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'MF trustees should regulate distributors'

June 12, 2006 15:15 IST

The Securities and Exchange Board of India has taken note of mis-selling in the financial sector and is planning to regulate the distributors, the only unregulated part of the industry. Sebi Chairman M Damodaran, in an exclusive interview, to Monika Halan talks of his plans of getting the mutual fund agents in line.

The Sebi order on mutual fund amortisation has come very late. The NFO game has been on for two years. Why did it take so long?

First, we need to see AMFI (Association of Mutual Funds in India) as an industry organisation. Industry interests cannot, on a long-term basis, be different from those of the investing community. I thought AMFI would be able to come out with satisfactory solutions to the problems that existed.

It discussed the problems, but there was no clear view, so AMFI asked us to take some steps. So we did. We changed the fee structure, asked MFs not to use the term IPO and 'at par', and also pulled up fund houses on specific misleading advertisements.

One of our major concerns now is with the distribution industry. The AMCs are regulated and investors are coming in. And then you have distributors who are not regulated, who are driving the churn because there is enough money to be pulled in and are also encouraging fund houses to indulge in questionable practices.

We wanted AMFI to address this. Here, as expected, there was no unanimity; some fund houses are happy and some are not, depending upon the value systems they subscribe to. So we gave them time, we thought they would come up with alternatives. But they are no closer to a solution today. So we thought it best that we announce our intention of regulating distributors.

How do you plan to do this?

One of the ways we thought of is to involve the trustees more. Trustees exist today as representatives of the investor and ensuring that the asset management compnay (AMC) does a reasonable job. So, we thought, why not ask the trustees to see whether there are distribution practices that are against the interest of the investor.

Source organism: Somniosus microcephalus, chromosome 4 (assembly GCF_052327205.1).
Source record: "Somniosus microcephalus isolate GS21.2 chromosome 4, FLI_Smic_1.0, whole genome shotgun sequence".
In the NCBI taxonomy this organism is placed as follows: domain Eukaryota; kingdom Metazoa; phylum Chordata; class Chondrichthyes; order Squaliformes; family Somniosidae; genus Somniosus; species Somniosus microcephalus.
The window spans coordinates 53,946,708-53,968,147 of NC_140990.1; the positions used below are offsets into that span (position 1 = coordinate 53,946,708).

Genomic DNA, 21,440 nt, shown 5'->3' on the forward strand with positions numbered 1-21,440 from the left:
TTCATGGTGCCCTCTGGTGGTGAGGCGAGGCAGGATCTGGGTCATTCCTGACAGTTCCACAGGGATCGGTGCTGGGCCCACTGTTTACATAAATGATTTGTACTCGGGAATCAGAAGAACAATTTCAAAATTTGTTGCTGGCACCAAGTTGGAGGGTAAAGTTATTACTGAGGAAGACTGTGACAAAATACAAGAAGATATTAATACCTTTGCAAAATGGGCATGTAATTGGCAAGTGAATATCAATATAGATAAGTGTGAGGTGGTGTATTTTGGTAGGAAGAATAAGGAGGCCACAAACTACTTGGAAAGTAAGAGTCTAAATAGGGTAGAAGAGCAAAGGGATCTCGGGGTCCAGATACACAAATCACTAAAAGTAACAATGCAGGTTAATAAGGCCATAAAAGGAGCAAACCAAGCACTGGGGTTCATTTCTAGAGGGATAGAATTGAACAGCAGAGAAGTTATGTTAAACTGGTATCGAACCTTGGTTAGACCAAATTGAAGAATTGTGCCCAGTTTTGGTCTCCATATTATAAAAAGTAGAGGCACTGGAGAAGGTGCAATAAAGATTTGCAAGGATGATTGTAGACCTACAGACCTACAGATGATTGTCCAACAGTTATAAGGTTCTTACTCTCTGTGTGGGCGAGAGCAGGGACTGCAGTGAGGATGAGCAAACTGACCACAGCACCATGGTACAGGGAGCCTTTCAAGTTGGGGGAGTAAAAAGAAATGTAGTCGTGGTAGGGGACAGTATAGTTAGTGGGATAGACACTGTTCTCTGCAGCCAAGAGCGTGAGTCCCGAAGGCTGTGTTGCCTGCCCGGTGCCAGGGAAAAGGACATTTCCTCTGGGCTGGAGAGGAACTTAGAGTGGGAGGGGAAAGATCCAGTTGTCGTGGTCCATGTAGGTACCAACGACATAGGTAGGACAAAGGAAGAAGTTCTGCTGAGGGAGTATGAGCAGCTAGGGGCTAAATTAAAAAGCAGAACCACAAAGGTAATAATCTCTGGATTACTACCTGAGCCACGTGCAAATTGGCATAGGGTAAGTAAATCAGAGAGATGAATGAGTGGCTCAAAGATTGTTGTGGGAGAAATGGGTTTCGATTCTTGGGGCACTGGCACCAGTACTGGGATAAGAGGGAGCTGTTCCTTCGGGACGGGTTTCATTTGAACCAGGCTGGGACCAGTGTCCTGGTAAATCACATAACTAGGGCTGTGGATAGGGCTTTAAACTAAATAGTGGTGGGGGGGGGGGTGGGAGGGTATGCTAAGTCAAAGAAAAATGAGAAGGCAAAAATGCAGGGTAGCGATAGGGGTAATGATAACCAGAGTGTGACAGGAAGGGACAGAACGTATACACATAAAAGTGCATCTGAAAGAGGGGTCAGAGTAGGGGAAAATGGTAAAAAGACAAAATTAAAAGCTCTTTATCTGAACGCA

In some sense, we haven't used the trustees well enough. I also think the trustees have not asserted themselves adequately. But maybe they do not have a clear understanding of their role.

It could also be because trustees are appointed by those who set up the fund. If you have the sponsor, the chairman of the sponsor company, heading the AMC and you have his number two as the associate member of the trustee company, what role can the trustee play? Do you expect this number two or three to question the practices of an AMC headed by his own chairman?

But more than how many trustees are independent -- a majority need to be independent -- it is really who they are that is important. Just as companies have independent directors, it depends on who these people are and to whom they owe their allegiance.

Right now the role of trustees is only on paper, it has not been activated.

Exactly. They may be meeting with the prescribed periodicity, but what do they do during the meeting? They also get the prescribed agenda (in terms of what Sebi requires them to comment on) from the AMC, since they have no independent source. We want to get trustees activated.

Of course, there is another model, which has been adopted in Europe -- some countries have a professional trustee company to whom you contract out the function of trusteeship.

Isn't that in the Cadogan Report?